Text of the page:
Faerie Tale Theatre Production Smackdown, Round 3B
(Revisit Round 1, Round 2 and Round 3A)
It's finally here!!! Can you believe it??? (I know I still can't . . .)
This week, two "Prince and Princess" faerie tales get to face off. Writing this post was an interesting experience for me, because I hadn't realised before I began how thematically related these two stories actually are. Another case of learning as I go and finally being ready to host a smackdown only when the smackdown is actually over. =P (But you like learning with me, right?)
At the end of this post, you'll get another chance to influence the outcome of this bracket when the winner faces off against one of our wild cards. Remember that casting a vote for a Faerie Tale Theatre Production gets you one extra entry in the June Giveaway.
The Faerie Four
The Faerie Four
The Princess and the Pea . . .
Sometimes the most absurd faerie tale scenarios are also the most realistic. Anyone who has ever weighed a potential mate in the balance knows exactly what his proverbial pea under twenty mattresses and twenty quilts is. We may stack up our "non-negotiables" out of a prudent sense of self-preservation, but these are no buffer against that tiny grain--or as it were, legume--of truth that tells us we've found the right partner for a lifetime.
This production's slightly stuffy prince has his heart stolen from right under his nose by the most unconventional princess he has ever met. Then again, given the more "conventional" prospects his mother screens for him--including a Princess Bovine from the kingdom Agricola--his lady love is downright normal!
Casting Liza Minnelli as the lead was genius. As the only daughter of Hollywood royalty Vicente Minnelli and Judy Garland, she was born a princess. As a true star in her own right--the sort of supernova who could entertain on the big screen, the small screen and the stage--her uniqueness was also something beyond her parents and completely her own. As the prince, Tom Conti is very charming (LOL--but yes, really!), although I don't know if there was anything similarly meta about the decision to cast him. His is also the only character who actually grows: the first real improvement over the source story.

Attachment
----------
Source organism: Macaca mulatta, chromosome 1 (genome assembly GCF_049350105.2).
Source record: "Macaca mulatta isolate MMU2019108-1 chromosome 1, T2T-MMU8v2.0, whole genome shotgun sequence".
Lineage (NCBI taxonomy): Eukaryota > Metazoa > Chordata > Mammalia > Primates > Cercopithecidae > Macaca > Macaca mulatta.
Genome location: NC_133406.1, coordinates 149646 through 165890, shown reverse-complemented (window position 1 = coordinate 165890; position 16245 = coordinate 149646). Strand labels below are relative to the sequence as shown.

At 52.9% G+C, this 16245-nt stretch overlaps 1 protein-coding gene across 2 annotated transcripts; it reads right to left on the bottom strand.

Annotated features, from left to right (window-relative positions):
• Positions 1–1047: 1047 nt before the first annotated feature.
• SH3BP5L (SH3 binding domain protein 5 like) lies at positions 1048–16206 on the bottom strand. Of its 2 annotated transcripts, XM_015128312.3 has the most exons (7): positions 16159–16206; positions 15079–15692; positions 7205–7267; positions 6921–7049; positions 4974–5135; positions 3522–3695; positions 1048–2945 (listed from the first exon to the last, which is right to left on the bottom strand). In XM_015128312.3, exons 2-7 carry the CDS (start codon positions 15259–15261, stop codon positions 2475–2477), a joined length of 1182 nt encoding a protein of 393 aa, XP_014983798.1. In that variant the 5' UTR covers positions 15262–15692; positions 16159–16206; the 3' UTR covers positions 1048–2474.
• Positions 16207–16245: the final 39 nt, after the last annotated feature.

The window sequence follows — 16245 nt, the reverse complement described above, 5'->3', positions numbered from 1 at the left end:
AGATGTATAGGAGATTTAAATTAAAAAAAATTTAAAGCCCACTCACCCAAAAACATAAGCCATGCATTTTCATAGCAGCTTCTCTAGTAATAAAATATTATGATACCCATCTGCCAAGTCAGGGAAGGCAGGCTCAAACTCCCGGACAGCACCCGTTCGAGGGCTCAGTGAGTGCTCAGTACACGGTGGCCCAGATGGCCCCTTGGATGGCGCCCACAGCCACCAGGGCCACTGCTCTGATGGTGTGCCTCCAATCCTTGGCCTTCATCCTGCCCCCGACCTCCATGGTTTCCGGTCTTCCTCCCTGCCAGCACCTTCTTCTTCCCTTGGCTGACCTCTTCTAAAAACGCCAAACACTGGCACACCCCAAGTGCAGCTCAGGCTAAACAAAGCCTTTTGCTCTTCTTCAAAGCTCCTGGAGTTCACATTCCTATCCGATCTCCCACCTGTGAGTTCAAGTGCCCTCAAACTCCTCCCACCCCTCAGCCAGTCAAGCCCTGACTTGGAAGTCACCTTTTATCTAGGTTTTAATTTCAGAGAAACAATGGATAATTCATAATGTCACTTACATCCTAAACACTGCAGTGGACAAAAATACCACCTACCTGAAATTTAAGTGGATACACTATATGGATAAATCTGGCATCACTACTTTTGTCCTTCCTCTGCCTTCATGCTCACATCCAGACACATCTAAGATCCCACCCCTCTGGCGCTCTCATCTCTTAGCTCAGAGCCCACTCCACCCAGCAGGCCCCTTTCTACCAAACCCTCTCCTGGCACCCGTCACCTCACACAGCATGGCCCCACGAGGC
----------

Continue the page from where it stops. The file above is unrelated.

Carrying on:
Remember that we know nothing about the original prince, not even what he thinks of the unusual princess. Here, he starts out as spoiled, unwelcoming and bored . . . then becomes kind, charming and animated--all thanks to a princess he almost threw back out into the rain that first night. Sometime during the transformation, the princess jokes that she is pretty near perfect (which she arguably is), but it's really the flawed prince who carries this story. And the sweet twist at the end, in which he has to pass another kind of test, is very romantic.
. . . Sleeping Beauty
There aren't many ways to twist this faerie tale about a princess who is cursed to sleep for a hundred years and the prince whose kiss is to awaken her--especially when Tchaikovsky all but owns the Good vs. Evil angle and nobody tops Disney when it comes to balancing evil villains and plucky sidekicks. Just for trying, this Faerie Tale Theatre production should get an A for Effort.
The script does have potential, piercing the medieval folk imagery of the sleeping princess and long-awaited prince, to reveal our modern myth of finding "The One". So what better back story for the princess than one in which she despairs of finding a suitor she can love? And doesn't it double the fun to have the prince dealing with the same problem, unable to find a princess who is able to win his heart? It's only appropriate in a production that's all about doubling up . . .
Bernadette Peters and Christopher Reeve play not just our leads, but also the more ridiculous prospects they meet before each other. It's a cute device imported straight from the theatre--and it had such potential for underlining the funny fact that what annoys us most about a person can suddenly, after we fall in love, become the most endearing thing about him. (You might already be familiar with the flip side: that what we find most charming at the beginning of a relationship can become the most aggravating at a more serious stage.) Not that this production goes there: the cute device remains a cute device.
This Sleeping Beauty is best known for its Russian setting, elaborate costumes, and an evil fairy that scared the heck out of those who watched this as children. There are nods to both Tchaikovsky and Disney--both deliberate (Listen to the score!) and inevitable (Watch the face-off between the prince and the evil fairy!). Again, an A for Effort . . . but maybe a B- for Execution.
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The Princess and the Pea vs. Sleeping Beauty
Winner: The Princess and the Pea--because its love story looks twice as good on the screen as it must have looked in the script, rather than vice-versa.
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And now, what you've been patiently awaiting for weeks: your own chance to vote!
Despite being outnumbered two to one by Snow White and the Seven Dwarfs last month, Goldilocks and the Three Bears still emerged the winner of that mini face-off. And now it gets to do battle with today's victor . . .
As you so kindly did in Round 3A, I hope you will watch a bit of each production before casting your vote. No matter how well you know the original faerie tales and how faithful to them Faerie Tale Theatre manages to be, there will always be something about this sort of adaptation that is a total gamechanger.
The above links lead to the first parts of the YouTube uploads. Happy viewing--and happy voting! =D
Image Sources: a) The Princess and the Pea DVD, b) Sleeping Beauty DVD, c) Goldilocks and the Three Bears DVD